2          To Timothy my true son in the faith: Grace, mercy and peace from God the Father and Christ Jesus our Lord.


Jesus our hope is the foundation that will not fail or crumble.

Christ Jesus is the solid foundation of our hope.

Let me explain how Jesus is that solid foundation.

Sometimes life seems bleak and depressing.

What do we when life seems this way, when it is depressing, hopeless or when doubt sets in?

David was faced with depression and hopelessness and shows us how to deal with it in:

Ps 6:6-9

6          I am worn out from groaning; all night long I flood my bed with weeping and drench my couch with tears.

7          My eyes grow weak with sorrow; they fail because of all my foes.

8          Away from me, all you who do evil, for the LORD has heard my weeping.

9          The LORD has heard my cry for mercy; the LORD accepts my prayer.


Scripture: Psalm 6

Negative people are lurking around every corner. Sometimes they are as close as our own thoughts, for all of us go through bouts of the blues. Where life seems hopeless. David struggled with these feelings in Psalm 6.

1.      Our Troubled Soul (vv. 1–3). David is fearful of displeasing God, yet troubled in his bones, asking God how long these feelings will last: “My soul also is greatly troubled....O Lord—how long?”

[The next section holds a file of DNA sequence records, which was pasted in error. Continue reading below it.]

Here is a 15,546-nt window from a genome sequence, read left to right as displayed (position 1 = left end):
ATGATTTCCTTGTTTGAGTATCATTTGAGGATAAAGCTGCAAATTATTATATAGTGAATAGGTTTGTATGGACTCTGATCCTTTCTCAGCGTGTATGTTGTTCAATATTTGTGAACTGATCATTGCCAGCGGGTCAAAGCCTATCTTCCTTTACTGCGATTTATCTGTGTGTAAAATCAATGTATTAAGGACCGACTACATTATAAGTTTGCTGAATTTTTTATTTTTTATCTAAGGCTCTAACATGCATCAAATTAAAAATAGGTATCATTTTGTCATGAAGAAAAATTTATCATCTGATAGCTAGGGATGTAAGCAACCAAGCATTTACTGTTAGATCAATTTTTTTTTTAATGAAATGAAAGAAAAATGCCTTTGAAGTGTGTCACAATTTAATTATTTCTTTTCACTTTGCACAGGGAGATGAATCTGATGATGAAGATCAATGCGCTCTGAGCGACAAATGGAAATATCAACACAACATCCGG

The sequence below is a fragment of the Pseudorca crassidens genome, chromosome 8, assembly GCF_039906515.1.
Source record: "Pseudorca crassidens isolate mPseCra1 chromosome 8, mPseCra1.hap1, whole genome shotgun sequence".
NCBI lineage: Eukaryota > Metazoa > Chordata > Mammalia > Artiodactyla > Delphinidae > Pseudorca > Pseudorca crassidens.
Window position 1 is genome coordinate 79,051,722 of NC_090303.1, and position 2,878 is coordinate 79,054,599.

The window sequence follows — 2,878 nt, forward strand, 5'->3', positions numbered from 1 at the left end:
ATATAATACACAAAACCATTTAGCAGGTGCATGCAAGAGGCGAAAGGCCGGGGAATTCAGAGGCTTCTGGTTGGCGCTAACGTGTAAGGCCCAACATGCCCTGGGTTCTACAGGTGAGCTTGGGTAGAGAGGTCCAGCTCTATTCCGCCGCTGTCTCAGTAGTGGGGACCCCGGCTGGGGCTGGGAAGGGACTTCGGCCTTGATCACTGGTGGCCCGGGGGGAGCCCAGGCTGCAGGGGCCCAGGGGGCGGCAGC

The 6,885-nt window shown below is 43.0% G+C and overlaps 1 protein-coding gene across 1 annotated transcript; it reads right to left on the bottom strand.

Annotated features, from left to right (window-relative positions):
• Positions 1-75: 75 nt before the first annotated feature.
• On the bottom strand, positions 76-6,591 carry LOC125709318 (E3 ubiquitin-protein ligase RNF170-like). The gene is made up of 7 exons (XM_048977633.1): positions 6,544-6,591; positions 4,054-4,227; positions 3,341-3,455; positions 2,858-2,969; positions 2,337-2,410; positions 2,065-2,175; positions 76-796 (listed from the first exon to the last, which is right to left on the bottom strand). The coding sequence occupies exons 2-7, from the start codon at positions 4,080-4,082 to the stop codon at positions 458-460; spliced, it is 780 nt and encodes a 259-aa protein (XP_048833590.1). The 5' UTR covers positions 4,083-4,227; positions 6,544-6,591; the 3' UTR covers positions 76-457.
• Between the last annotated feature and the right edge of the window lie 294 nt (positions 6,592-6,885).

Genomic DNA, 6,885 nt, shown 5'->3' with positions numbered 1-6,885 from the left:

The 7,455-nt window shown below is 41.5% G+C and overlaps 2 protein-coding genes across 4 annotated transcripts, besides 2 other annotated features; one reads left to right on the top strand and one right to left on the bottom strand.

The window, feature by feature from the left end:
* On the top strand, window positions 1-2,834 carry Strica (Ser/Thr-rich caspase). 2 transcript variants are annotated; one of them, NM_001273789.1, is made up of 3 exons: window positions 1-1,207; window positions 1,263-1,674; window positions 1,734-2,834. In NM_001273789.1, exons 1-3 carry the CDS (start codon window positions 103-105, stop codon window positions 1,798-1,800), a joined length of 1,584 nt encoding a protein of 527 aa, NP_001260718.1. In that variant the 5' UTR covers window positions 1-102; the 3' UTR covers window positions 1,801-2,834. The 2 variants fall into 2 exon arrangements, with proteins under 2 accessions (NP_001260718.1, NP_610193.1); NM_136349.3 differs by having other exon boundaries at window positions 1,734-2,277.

2.     Our Only Hope. He feels he might die, describing himself as weary, wasting away, and weeping. But by pleading to God, he appeals to the One who is his only hope: “Return, O Lord, deliver me! Oh, save...!”

3.     Our Renewed Strength. Through a season of honest, earnest prayer, David drew close and received God’s strength. A change of tone occurs in verse 8, as he takes command of his feelings. “The Lord has heard my request! The Lord will receive my prayer.”

Honest, earnest prayer to God is our great weapon in chasing away the blues. You will find that as you call out to Him, our God who cares for the oppressed and hopeless will give you hope and strength. (Job 5:16; Ps. 9:18[19]).